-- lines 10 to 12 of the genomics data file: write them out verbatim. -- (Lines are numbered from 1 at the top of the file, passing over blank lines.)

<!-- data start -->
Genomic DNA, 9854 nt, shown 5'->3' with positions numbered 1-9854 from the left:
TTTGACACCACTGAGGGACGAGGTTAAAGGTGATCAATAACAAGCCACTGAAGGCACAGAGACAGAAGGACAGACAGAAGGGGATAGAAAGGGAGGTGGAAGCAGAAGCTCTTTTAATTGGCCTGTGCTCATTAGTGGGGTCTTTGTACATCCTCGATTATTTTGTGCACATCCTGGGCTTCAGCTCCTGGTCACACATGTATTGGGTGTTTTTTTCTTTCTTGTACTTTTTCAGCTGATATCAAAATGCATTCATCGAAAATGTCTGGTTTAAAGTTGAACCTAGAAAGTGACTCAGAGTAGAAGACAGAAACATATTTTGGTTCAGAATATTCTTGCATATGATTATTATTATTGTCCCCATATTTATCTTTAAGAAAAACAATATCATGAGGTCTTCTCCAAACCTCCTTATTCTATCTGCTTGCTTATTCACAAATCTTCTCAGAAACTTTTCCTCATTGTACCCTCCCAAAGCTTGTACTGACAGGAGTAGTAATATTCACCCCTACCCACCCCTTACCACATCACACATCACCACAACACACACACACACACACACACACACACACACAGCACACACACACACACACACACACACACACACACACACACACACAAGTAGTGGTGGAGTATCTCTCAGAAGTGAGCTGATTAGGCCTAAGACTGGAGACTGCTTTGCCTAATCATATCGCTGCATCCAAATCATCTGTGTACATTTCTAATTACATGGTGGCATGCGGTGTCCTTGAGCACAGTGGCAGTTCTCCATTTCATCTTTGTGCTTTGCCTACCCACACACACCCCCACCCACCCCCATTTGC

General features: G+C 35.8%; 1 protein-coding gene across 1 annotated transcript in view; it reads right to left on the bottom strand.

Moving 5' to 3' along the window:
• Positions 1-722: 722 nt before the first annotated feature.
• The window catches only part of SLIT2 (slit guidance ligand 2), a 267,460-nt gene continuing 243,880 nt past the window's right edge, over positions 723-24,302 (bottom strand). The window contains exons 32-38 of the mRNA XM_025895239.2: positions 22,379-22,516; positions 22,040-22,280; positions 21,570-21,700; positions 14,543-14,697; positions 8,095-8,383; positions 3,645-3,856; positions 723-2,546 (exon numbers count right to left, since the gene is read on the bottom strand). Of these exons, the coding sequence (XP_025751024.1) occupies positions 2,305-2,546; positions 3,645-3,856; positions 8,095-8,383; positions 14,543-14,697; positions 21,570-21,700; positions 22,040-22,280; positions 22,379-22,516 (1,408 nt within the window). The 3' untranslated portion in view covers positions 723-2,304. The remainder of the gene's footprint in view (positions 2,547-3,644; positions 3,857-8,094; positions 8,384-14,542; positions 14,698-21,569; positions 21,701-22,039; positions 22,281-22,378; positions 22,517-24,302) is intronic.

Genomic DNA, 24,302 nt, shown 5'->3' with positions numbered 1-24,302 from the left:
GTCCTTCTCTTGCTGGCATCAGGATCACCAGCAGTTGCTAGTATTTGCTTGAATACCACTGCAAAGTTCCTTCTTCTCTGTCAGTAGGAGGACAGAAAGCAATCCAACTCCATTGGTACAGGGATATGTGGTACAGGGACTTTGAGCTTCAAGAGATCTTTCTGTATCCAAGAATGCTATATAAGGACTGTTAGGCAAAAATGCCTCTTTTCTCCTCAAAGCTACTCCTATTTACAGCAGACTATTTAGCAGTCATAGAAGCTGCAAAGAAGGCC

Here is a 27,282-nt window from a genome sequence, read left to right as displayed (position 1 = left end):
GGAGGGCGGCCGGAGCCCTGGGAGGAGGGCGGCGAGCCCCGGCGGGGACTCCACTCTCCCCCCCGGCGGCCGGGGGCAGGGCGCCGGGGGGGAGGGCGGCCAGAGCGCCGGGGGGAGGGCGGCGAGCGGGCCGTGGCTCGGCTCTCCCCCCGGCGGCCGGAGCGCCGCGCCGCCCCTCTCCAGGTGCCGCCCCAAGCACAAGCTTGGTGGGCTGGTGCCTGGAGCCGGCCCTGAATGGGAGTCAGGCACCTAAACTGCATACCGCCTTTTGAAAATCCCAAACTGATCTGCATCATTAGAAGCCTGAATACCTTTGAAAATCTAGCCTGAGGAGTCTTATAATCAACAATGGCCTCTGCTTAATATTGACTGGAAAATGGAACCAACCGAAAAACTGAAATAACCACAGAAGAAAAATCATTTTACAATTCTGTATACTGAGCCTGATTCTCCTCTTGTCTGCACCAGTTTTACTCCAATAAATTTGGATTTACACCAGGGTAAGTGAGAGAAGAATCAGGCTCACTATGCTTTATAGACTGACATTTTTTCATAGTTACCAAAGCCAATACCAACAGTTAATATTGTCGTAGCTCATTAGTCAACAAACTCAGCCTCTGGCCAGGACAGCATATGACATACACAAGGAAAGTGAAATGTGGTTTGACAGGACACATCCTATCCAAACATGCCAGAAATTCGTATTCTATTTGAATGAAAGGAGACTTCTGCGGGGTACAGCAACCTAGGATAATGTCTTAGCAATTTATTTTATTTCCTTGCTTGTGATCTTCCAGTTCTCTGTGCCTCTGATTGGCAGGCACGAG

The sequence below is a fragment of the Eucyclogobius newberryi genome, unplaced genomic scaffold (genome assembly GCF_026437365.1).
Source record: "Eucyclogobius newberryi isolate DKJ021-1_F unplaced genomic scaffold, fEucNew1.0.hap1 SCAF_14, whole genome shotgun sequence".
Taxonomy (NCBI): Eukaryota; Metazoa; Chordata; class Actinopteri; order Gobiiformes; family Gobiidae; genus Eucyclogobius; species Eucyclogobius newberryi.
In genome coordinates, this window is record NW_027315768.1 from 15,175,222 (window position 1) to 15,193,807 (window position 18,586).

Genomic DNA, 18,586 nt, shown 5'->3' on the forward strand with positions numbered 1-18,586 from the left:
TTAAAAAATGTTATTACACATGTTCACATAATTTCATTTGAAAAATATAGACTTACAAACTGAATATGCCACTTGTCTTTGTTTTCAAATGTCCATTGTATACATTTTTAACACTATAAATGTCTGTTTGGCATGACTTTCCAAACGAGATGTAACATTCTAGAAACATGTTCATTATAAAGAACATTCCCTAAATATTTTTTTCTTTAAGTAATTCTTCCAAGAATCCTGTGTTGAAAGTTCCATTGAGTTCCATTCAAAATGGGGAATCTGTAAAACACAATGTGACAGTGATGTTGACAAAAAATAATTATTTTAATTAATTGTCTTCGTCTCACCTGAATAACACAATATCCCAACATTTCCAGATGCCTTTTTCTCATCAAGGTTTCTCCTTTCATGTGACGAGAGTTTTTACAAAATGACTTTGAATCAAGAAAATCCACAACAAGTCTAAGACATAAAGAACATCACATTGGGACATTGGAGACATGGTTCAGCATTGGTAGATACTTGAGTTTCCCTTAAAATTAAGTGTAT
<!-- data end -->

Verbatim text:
GGAGGGCGGCCGGAGCCCTGGGAGGAGGGCGGCGAGCCCCGGCGGGGACTCCACTCTCCCCCCCGGCGGCCGGGGGCAGGGCGCCGGGGGGGAGGGCGGCCAGAGCGCCGGGGGGAGGGCGGCGAGCGGGCCGTGGCTCGGCTCTCCCCCCGGCGGCCGGAGCGCCGCGCCGCCCCTCTCCAGGTGCCGCCCCAAGCACAAGCTTGGTGGGCTGGTGCCTGGAGCCGGCCCTGAATGGGAGTCAGGCACCTAAACTGCATACCGCCTTTTGAAAATCCCAAACTGATCTGCATCATTAGAAGCCTGAATACCTTTGAAAATCTAGCCTGAGGAGTCTTATAATCAACAATGGCCTCTGCTTAATATTGACTGGAAAATGGAACCAACCGAAAAACTGAAATAACCACAGAAGAAAAATCATTTTACAATTCTGTATACTGAGCCTGATTCTCCTCTTGTCTGCACCAGTTTTACTCCAATAAATTTGGATTTACACCAGGGTAAGTGAGAGAAGAATCAGGCTCACTATGCTTTATAGACTGACATTTTTTCATAGTTACCAAAGCCAATACCAACAGTTAATATTGTCGTAGCTCATTAGTCAACAAACTCAGCCTCTGGCCAGGACAGCATATGACATACACAAGGAAAGTGAAATGTGGTTTGACAGGACACATCCTATCCAAACATGCCAGAAATTCGTATTCTATTTGAATGAAAGGAGACTTCTGCGGGGTACAGCAACCTAGGATAATGTCTTAGCAATTTATTTTATTTCCTTGCTTGTGATCTTCCAGTTCTCTGTGCCTCTGATTGGCAGGCACGAG

The sequence below is a fragment of the Eucyclogobius newberryi genome, unplaced genomic scaffold (genome assembly GCF_026437365.1).
Source record: "Eucyclogobius newberryi isolate DKJ021-1_F unplaced genomic scaffold, fEucNew1.0.hap1 SCAF_14, whole genome shotgun sequence".